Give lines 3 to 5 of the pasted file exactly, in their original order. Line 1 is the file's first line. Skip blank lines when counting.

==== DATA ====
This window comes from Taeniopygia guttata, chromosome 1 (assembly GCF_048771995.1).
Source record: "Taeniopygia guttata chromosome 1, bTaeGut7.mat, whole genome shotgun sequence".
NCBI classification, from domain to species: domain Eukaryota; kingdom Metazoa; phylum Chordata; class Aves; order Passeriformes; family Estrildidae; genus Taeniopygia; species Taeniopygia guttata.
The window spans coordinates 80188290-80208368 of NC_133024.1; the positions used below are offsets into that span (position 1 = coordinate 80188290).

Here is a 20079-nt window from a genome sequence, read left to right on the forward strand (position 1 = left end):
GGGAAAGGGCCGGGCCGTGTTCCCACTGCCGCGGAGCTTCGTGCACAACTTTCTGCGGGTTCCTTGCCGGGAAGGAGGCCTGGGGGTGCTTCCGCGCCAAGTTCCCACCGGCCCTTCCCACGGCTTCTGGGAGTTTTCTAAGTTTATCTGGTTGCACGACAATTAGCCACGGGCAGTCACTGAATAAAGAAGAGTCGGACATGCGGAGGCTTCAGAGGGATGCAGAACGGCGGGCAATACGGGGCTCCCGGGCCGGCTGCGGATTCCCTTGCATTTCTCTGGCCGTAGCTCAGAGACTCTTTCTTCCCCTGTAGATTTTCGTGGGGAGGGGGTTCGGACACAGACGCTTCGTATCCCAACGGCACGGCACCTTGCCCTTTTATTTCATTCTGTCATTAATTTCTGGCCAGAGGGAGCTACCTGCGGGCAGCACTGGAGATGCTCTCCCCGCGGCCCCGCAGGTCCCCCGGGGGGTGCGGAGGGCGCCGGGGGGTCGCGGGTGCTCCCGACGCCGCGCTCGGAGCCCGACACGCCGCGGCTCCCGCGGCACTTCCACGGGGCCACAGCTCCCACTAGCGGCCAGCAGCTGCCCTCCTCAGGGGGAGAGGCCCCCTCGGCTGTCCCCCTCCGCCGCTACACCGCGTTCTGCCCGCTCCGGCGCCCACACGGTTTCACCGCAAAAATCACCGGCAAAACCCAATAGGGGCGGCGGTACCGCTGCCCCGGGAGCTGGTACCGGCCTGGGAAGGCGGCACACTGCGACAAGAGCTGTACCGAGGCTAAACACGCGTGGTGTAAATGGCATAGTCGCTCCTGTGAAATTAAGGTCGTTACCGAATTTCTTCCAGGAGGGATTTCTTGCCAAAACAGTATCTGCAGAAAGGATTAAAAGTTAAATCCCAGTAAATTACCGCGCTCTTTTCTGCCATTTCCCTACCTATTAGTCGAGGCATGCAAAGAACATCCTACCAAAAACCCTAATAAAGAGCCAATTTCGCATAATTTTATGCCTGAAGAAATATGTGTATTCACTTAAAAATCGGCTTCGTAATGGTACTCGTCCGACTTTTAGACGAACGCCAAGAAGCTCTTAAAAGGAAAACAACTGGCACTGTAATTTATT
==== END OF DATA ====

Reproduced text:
NCBI classification, from domain to species: domain Eukaryota; kingdom Metazoa; phylum Chordata; class Aves; order Passeriformes; family Estrildidae; genus Taeniopygia; species Taeniopygia guttata.
The window spans coordinates 80188290-80208368 of NC_133024.1; the positions used below are offsets into that span (position 1 = coordinate 80188290).

Here is a 20079-nt window from a genome sequence, read left to right on the forward strand (position 1 = left end):